Always good to be reminded that Europe is not just the wimpy EU or neurotic Balkans.
There’s also Ukraine, and where (if anywhere) it fits in to the Bigger Picture.
Luckily we have Odessablog’s Blog on the case, watching things with an astute British eye from balmy Crimea. Here’s a long piece with many points of interest as the argument gets into its stride:
Whether the “Orange Revolution” was about heading “West” and away from Russia as some commentators would say is also debatable. It is possible it was based on the perception (rightly or wrongly) that the Ukrainian population held that the vote was rigged and they were therefore not protesting to “head West” but protesting that they wanted their votes to count and not be a window dressing for perceived “democracy”. Even today the general population would vote overwhelmingly not to join NATO which is hardly an attitude of a population wanting to move “West” at any costs since 2004.
… despite numerous criticisms (some justified and others not), President Yanukovych will continue to have the support of the leadership of the EU and USA. What is allegedly or seemingly lost in non-tangibles such as democracy (and the instability it brings) is a substantial gain when it comes to stability. We should recall how quickly “the West” recognised the last presidential vote regardless of the accusations of foul play by Yulia Tymoshenko…
The EU has given clear signals that it will not be expanding for at least the next decade with regards to EU membership. Ukraine is a very large nation with massive infrastructure needs. It is a bigger geographical area than France. That takes a lot of FDI from the EU and would exceed anything that was, and currently still is, being thrown at Poland. Just not a viable political option when the austerity belt is being tightened around the EU member states…
And especially this:
Within a decade much can and will change. The EU will not be the entity it is today. It faces stark choices over the Eurozone that, whichever path taken, will lead to serious internal changes. There are major policy issues that would affect Ukraine happening now and within a few years, such as integrated transport policies and in 2013 a major shake up of the agricultural policy.
Will Ukraine even want to join what the EU will morph into by the time it can realistically make a formal request and have a fair chance of acceptance?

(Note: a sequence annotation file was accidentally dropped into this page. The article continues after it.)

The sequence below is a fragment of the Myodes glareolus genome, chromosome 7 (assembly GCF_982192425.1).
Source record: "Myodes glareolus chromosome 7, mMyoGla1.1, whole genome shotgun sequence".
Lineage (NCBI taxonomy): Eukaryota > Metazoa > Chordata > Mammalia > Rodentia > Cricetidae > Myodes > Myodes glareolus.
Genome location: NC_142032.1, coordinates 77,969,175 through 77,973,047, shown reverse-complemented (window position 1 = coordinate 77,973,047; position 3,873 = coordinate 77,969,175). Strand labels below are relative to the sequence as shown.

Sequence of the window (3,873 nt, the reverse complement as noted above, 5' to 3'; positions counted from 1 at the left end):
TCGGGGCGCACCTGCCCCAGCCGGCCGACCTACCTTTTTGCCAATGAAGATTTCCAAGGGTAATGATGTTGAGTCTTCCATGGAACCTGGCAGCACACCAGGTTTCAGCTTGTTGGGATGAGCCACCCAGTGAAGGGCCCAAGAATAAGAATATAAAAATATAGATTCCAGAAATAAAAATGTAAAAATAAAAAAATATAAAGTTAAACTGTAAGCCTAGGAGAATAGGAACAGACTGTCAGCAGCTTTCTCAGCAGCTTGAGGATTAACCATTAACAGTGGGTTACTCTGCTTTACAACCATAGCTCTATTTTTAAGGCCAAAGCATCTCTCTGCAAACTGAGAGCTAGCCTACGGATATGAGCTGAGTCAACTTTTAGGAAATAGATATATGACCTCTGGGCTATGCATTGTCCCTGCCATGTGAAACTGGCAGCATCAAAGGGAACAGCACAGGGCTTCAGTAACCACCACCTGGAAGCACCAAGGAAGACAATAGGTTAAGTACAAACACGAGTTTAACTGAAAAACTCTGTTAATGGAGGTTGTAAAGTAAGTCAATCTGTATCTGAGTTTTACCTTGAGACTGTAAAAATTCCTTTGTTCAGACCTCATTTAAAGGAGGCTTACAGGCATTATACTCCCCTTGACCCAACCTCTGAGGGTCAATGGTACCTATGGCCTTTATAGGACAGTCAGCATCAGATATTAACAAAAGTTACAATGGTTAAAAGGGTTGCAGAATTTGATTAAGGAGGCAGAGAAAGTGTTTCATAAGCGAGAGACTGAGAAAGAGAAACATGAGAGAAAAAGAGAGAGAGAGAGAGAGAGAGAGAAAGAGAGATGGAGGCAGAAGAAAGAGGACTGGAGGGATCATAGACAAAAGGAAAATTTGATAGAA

… The current speed and trajectory of Ukraine towards the EU, pretty much suits all neighbours in the grand scheme of things, so whilst Ukrainian internal shenanigans may occasionally draw a necessary comment, they will never be so forceful as to knock Ukraine off course as far as the Grand Area plan is concerned, or stability associated with it, even at the cost of a little democracy or freedom of speech.
Far better that, than the current situation in North Africa and the Middle East where the Grand Plan is under some serious pressure. Let’s not even mention China!
A timely piece of work, given the stern warning coming from a thoroughly fed up US Defence Secretary Robert Gates, who has just given the weebling Europeans what is more or less their last stern warning re defence spending and general backbone:
Nato had degenerated into an alliance "between those willing and able to pay the price and bear the burdens of commitments, and those who enjoy the benefits of Nato membership but don’t want to share the risks and the costs", Gates said.
Noting that he was 20 years older than President Barack Obama, he said Washington’s security guarantees to Europe, embodied in the Nato alliance, were fading. His peers’ "emotional and historical attachment" to Nato was "ageing out", he said, adding: "You have a lot of new members of Congress who are roughly old enough to be my children or grandchildren."
Generational change, economic hardship and European refusal to take responsibility for their own security were all feeding Nato’s decline and possible end, he warned.
2021 is a mere 520 weeks away.
Bets on what the Eurozone, EU and NATO (and OSCE and almost every other piece of clunky Cold War institutional architecture for ‘European Security’) will look like then? Ukraine may find itself quite nicely placed simply by edging along unobtrusively in a sensible enough direction?